staying with the return by value version, a copy of the value is returned:
If "T" is a POD (Plain Old
If "T" is a class/struct type the C++ standard requires calling its copy-ctor whenever a copy of it is returned. Depending on the complexity of the underlying structure (inheritance hierarchy, amount of data members) the copy-ctor can be quite complex, and can even call other copy-ctors as well. The benefit of inlining such copy-ctors might negatively effect performance and so the compiler will decide to not doing it. If theres no negative effect the compiler will do.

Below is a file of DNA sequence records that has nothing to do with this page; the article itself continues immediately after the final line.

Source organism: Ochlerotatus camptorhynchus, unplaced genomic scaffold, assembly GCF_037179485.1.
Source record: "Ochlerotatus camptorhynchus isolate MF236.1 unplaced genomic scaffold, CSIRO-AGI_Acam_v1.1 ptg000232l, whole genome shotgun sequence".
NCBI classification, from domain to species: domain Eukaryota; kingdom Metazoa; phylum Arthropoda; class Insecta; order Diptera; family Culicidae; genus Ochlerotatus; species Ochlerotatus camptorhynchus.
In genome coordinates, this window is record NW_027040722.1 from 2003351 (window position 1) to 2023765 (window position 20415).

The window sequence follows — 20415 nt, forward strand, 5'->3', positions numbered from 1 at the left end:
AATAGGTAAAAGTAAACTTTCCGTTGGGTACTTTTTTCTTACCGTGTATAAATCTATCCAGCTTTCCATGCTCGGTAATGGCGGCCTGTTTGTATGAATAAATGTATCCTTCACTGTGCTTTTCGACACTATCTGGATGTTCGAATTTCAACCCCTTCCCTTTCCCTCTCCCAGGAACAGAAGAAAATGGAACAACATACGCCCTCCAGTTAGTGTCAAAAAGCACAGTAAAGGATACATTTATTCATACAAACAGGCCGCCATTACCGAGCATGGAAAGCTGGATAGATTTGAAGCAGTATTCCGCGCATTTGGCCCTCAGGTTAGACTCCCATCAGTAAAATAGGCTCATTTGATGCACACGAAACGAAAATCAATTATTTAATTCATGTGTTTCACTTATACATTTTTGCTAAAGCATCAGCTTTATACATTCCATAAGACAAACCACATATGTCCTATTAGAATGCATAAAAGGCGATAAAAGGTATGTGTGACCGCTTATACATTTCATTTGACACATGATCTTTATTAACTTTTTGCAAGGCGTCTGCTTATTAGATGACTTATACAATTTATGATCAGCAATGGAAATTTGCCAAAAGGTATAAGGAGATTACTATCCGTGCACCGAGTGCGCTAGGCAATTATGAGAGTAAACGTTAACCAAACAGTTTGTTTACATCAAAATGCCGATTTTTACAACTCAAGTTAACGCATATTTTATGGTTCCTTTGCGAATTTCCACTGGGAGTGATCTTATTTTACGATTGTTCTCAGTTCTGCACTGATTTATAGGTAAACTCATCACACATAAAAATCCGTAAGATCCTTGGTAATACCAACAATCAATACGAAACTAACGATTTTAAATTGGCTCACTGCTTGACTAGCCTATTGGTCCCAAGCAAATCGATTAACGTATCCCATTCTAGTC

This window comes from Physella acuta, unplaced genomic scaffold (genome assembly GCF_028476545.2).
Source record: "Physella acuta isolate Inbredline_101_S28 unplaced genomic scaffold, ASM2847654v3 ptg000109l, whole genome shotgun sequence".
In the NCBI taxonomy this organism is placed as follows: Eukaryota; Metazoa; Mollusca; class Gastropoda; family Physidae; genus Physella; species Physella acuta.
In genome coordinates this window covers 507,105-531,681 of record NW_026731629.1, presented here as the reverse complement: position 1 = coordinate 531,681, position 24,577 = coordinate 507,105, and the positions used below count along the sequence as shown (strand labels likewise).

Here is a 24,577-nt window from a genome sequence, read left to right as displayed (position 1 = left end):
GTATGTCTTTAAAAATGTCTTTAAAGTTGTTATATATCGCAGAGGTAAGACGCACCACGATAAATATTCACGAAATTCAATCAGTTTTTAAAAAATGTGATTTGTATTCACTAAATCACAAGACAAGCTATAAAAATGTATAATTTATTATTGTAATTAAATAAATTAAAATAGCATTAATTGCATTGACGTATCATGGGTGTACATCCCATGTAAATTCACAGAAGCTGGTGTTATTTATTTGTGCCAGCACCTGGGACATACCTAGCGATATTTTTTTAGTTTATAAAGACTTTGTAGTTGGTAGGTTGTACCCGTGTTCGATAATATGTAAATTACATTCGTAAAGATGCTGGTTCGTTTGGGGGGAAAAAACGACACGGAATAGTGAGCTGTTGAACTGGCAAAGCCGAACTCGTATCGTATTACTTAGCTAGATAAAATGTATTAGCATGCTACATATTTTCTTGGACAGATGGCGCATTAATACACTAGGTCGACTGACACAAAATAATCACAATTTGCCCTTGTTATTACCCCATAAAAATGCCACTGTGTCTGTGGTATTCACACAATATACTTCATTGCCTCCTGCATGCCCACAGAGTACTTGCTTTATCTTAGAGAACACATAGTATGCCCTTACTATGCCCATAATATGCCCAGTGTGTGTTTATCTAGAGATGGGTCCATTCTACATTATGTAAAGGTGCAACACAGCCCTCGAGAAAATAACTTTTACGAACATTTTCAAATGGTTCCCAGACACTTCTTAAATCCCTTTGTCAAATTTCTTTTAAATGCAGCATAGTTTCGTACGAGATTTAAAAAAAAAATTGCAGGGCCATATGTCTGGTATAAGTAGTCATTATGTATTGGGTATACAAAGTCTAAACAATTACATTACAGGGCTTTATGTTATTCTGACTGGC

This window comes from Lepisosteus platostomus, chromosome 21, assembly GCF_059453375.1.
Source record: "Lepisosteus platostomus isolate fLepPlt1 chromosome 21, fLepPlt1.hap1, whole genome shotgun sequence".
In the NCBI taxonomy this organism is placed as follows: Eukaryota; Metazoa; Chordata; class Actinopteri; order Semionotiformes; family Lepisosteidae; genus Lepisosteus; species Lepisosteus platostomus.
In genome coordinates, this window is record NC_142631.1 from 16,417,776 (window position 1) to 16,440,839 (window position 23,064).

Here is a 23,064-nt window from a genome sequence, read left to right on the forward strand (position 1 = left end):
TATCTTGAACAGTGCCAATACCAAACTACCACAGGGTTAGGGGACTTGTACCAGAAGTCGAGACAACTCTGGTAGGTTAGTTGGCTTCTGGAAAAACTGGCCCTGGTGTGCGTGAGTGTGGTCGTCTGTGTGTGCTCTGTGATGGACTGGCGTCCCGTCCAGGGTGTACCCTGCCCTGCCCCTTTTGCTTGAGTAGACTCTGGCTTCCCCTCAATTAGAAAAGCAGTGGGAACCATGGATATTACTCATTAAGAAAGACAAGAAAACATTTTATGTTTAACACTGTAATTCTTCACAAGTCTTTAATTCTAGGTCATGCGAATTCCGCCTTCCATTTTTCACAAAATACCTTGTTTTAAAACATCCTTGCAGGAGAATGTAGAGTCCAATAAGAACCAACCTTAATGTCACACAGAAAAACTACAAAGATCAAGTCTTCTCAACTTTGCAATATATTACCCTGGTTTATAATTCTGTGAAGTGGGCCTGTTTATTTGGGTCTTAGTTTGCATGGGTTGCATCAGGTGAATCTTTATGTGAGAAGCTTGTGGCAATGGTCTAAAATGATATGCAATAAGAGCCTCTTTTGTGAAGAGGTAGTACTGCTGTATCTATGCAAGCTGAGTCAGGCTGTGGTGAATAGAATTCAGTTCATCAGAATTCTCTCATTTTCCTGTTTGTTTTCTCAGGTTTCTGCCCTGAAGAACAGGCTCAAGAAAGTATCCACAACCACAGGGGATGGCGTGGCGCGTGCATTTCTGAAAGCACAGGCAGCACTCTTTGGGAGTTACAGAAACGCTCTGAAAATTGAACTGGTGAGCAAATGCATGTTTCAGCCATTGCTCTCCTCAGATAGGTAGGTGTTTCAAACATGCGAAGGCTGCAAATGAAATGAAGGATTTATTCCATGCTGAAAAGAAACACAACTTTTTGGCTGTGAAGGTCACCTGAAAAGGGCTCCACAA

However, if you still want to force inlining and the compiler does not do what you want you have to increase the thresholds. Pragmas, options and specifiers (e.g. __inline) might only work if the thresholds arent reached yet.
As Jim already pointed out you can also change the semantic to return by reference or even by address to avoid eventual copy-ctor overhead. Downside is that the remaining code needs to be aware of that - operations on copy or on the original value stored in a container might be quite different here. Under the line thats a design change with all the side-effects.